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But the ride is where it really shines. The ES 300h does Buick-ride the way GM wishes they could do it. The suspension soaks up everything but the biggest potholes with almost no drama. There's barely a sound from the suspension, and almost no feeling is transmitted into the cabin. Credit not just good shock tuning, but the choice to use 215/55R17 tires. Tires that are low-profile, but not so much that they transmit every little jolt into the car.
And while the ride is soft on bumps, it's never floaty in the way older cruisers were. Highway dips and depressions are absorbed without launching the car off of the other side. The rebound is controlled in one oscillation – none of the endless floating over a bump that many softly sprung cars suffer from.
Start throwing it down a windy and bumpy back-road, and things get a little more jolting. Make that a lot more jolting, as the suspension gets unhappy and confused. But if you're driving this car like that, you're missing the point. Throw it hard into a corner and it will give you loads of body roll, but drive it the way an ES driver will drive it, and it stays acceptably flat in corners.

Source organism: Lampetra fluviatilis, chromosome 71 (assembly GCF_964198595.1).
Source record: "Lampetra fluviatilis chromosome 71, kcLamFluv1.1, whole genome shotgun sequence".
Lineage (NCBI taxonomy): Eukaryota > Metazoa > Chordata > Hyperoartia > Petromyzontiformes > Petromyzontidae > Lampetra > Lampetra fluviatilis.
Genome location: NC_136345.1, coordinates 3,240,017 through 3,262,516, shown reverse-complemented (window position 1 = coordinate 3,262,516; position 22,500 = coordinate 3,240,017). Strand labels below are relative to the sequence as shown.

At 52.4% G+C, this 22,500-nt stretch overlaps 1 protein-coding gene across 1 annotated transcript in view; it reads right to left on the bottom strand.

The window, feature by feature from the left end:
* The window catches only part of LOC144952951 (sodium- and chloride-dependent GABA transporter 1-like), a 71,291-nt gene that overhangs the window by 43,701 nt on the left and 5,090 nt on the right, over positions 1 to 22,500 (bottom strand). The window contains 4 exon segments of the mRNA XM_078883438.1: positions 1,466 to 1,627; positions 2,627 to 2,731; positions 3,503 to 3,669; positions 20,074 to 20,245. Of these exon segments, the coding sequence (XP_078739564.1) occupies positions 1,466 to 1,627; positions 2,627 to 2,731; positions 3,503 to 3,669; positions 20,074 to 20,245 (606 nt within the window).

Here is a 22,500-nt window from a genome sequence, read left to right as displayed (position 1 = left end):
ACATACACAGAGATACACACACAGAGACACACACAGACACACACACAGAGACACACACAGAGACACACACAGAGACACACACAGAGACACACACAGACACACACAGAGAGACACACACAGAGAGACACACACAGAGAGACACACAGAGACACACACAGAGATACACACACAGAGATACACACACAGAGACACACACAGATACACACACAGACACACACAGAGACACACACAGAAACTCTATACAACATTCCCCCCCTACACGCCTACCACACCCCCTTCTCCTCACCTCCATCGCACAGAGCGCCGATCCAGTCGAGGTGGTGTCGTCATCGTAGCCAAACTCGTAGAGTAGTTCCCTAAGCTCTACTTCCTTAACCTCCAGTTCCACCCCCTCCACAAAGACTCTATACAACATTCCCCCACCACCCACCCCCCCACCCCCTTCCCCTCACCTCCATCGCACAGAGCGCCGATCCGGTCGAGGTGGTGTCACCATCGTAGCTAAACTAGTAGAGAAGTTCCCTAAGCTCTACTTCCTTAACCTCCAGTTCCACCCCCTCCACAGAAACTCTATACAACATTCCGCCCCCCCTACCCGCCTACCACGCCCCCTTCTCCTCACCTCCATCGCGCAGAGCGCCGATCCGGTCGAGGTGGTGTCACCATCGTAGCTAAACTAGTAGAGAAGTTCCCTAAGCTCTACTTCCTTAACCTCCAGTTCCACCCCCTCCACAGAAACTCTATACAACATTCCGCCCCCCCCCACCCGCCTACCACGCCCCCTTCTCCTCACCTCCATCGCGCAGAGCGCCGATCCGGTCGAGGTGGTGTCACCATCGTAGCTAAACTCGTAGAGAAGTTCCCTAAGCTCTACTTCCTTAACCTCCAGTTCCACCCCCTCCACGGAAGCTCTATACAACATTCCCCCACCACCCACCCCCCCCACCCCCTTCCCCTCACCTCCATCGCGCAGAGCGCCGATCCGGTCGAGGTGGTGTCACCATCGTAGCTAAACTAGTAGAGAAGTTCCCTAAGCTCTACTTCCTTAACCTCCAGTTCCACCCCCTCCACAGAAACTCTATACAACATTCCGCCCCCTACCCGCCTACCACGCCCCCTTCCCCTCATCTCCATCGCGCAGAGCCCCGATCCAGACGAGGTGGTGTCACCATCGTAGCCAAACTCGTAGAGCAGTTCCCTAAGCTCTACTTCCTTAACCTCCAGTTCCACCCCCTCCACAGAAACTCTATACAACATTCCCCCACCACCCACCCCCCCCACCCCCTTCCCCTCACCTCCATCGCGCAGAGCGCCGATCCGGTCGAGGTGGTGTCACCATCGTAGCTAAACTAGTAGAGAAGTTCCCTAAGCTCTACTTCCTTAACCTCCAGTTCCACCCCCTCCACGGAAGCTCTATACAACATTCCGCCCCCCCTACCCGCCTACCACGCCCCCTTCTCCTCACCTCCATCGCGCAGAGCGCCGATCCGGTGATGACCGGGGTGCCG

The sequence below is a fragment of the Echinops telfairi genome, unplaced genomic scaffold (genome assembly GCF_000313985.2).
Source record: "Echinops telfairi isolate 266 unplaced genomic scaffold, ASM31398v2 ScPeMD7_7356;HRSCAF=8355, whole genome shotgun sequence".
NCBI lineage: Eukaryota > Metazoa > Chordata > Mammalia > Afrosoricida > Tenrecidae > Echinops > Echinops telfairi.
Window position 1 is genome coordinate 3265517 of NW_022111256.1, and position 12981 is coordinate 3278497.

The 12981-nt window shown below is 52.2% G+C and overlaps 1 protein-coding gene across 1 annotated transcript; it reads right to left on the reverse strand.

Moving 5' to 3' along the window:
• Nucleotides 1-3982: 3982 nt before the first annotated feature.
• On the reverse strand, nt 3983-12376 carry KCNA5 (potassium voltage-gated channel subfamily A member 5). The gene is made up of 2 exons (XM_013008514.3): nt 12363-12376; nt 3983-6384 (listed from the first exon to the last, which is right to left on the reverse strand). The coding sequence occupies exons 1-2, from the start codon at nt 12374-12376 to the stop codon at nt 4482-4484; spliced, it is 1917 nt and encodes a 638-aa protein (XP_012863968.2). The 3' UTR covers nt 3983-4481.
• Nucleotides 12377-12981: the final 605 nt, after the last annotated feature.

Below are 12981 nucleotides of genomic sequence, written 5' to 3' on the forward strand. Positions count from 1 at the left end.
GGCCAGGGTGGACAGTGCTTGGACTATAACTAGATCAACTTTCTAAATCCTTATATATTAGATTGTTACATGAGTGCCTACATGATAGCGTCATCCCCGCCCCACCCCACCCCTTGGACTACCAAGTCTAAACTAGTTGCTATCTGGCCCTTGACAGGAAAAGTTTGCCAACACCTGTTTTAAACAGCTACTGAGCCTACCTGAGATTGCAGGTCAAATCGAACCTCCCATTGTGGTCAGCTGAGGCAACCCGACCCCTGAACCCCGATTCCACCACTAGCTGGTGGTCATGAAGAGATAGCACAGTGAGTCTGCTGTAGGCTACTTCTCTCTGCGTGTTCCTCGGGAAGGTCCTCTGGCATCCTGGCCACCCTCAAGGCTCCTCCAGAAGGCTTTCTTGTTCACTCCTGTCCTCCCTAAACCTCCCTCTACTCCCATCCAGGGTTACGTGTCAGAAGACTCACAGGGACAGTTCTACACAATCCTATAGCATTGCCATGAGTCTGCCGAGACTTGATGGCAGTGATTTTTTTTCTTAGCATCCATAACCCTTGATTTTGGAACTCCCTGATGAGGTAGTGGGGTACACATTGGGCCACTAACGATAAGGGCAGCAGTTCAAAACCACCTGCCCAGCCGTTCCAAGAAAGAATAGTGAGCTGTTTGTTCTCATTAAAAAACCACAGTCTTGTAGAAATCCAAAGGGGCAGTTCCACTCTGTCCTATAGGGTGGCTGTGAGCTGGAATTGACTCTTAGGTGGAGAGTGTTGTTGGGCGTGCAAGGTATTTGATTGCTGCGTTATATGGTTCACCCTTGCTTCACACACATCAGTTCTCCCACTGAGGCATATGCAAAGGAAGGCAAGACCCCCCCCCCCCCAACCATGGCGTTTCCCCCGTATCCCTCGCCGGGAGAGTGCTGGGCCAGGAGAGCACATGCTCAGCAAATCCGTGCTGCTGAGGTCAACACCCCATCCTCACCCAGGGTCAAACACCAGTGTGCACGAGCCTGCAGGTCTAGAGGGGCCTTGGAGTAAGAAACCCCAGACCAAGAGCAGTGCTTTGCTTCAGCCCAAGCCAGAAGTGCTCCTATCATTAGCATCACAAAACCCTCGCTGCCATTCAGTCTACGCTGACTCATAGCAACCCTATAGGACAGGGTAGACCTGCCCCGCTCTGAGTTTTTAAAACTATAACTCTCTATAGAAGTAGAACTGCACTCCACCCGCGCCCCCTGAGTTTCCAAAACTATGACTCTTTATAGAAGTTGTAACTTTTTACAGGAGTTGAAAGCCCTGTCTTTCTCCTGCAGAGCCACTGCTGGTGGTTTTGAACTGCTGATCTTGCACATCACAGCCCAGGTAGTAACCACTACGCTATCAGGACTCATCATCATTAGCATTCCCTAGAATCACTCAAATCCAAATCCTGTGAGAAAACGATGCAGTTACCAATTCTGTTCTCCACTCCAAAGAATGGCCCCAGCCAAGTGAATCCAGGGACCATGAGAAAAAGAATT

The ES 300h comes standard with NuLux seating. That's Lexus code for fake leather. But don't think of it like near-vinyl, this material is soft and supple. My test car had the Touring package that added real leather, perforated for ventilation.
The base car is well equipped, coming with a leather-wrapped wheel, eight-speaker display audio system, 10-way power adjustable seat with heat and ventilation for both front seats, and an instrument system that lets the hybrid eco-meter turn into a tachometer when Sport mode is selected. The Touring package adds real leather seats, a power rear sunshade, navigation, power tilt steering, navigation, and heated steering wheel.
For safety, Touring adds LED high beams (the base car has LED low-beams and tail lights). Rear cross-traffic alerts and blind-spot monitoring are included in the package, adding to the lane-departure system, radar cruise control, and pre-collision system on the base car.
The top-trim Executive package adds rear door sunshades, a power trunk, premium leather, and – most importantly – a 15-speaker Mark Levinson audio system. In a car this quiet, that stereo truly shines and is the one must-have option for me.
The interior is well laid-out. The controls fall close at hand, and even the cupholders are well positioned. The ES moved up a size with the 2013 redesign, so it has plenty of space for even tall drivers, with lots of knee- and headroom even with the panoramic roof. Rear-seat passengers will enjoy ample legroom, although headroom may be tight for the very tall or long of torso. The seats make finding comfort, and staying comfortable, easy even on long drives. Trunk space is down about 90 L from the non-hybrid model, but the 342 L of space is still lots of room for luggage.